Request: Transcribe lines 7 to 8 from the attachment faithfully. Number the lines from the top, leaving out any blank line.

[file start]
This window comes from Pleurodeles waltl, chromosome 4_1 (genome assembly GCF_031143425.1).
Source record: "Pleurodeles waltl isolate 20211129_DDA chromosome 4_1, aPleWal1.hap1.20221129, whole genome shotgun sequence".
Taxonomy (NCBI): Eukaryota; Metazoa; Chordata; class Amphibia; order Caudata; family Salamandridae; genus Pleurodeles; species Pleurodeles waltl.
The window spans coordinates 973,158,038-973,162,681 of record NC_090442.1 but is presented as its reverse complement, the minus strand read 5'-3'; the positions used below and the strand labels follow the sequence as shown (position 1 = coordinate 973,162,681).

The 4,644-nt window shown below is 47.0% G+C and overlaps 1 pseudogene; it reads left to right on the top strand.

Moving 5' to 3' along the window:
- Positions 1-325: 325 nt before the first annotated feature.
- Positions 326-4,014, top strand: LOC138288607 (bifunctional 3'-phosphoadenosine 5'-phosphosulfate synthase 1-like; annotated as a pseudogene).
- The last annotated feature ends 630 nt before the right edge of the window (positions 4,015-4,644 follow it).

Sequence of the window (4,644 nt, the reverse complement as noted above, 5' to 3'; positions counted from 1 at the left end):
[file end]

- Positions 1-325: 325 nt before the first annotated feature.
- Positions 326-4,014, top strand: LOC138288607 (bifunctional 3'-phosphoadenosine 5'-phosphosulfate synthase 1-like; annotated as a pseudogene).